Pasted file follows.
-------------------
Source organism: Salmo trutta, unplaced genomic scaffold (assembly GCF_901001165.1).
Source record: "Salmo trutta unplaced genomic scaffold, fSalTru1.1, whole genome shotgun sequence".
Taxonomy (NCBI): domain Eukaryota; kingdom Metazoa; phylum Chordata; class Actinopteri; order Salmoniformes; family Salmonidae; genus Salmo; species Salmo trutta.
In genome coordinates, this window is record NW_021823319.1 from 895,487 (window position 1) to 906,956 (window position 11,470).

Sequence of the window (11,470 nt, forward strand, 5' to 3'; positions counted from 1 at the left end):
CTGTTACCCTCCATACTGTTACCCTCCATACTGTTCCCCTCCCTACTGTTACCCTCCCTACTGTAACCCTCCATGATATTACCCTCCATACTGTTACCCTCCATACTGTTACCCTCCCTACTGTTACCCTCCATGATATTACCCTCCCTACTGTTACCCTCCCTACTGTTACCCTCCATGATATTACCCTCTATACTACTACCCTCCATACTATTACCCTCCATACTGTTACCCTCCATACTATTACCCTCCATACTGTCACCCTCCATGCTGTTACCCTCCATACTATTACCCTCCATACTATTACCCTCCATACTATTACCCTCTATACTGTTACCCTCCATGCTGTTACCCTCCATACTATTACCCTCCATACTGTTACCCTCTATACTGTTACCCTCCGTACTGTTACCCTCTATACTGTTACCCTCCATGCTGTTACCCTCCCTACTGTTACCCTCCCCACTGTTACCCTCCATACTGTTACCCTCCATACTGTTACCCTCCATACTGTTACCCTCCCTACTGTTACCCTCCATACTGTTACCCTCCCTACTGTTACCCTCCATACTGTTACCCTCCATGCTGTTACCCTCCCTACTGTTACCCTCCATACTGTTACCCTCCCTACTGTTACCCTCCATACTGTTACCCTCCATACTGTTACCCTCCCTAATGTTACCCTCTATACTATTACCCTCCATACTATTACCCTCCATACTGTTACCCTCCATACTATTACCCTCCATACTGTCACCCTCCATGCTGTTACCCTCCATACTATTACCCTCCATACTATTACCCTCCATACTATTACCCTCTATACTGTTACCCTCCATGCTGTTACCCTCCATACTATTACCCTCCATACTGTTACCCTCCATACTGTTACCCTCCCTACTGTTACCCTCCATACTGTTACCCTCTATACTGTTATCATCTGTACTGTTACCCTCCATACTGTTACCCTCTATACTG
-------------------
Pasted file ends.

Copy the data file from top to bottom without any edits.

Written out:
Source organism: Salmo trutta, unplaced genomic scaffold (assembly GCF_901001165.1).
Source record: "Salmo trutta unplaced genomic scaffold, fSalTru1.1, whole genome shotgun sequence".
Taxonomy (NCBI): domain Eukaryota; kingdom Metazoa; phylum Chordata; class Actinopteri; order Salmoniformes; family Salmonidae; genus Salmo; species Salmo trutta.
In genome coordinates, this window is record NW_021823319.1 from 895,487 (window position 1) to 906,956 (window position 11,470).

Sequence of the window (11,470 nt, forward strand, 5' to 3'; positions counted from 1 at the left end):
CTGTTACCCTCCATACTGTTACCCTCCATACTGTTCCCCTCCCTACTGTTACCCTCCCTACTGTAACCCTCCATGATATTACCCTCCATACTGTTACCCTCCATACTGTTACCCTCCCTACTGTTACCCTCCATGATATTACCCTCCCTACTGTTACCCTCCCTACTGTTACCCTCCATGATATTACCCTCTATACTACTACCCTCCATACTATTACCCTCCATACTGTTACCCTCCATACTATTACCCTCCATACTGTCACCCTCCATGCTGTTACCCTCCATACTATTACCCTCCATACTATTACCCTCCATACTATTACCCTCTATACTGTTACCCTCCATGCTGTTACCCTCCATACTATTACCCTCCATACTGTTACCCTCTATACTGTTACCCTCCGTACTGTTACCCTCTATACTGTTACCCTCCATGCTGTTACCCTCCCTACTGTTACCCTCCCCACTGTTACCCTCCATACTGTTACCCTCCATACTGTTACCCTCCATACTGTTACCCTCCCTACTGTTACCCTCCATACTGTTACCCTCCCTACTGTTACCCTCCATACTGTTACCCTCCATGCTGTTACCCTCCCTACTGTTACCCTCCATACTGTTACCCTCCCTACTGTTACCCTCCATACTGTTACCCTCCATACTGTTACCCTCCCTAATGTTACCCTCTATACTATTACCCTCCATACTATTACCCTCCATACTGTTACCCTCCATACTATTACCCTCCATACTGTCACCCTCCATGCTGTTACCCTCCATACTATTACCCTCCATACTATTACCCTCCATACTATTACCCTCTATACTGTTACCCTCCATGCTGTTACCCTCCATACTATTACCCTCCATACTGTTACCCTCCATACTGTTACCCTCCCTACTGTTACCCTCCATACTGTTACCCTCTATACTGTTATCATCTGTACTGTTACCCTCCATACTGTTACCCTCTATACTG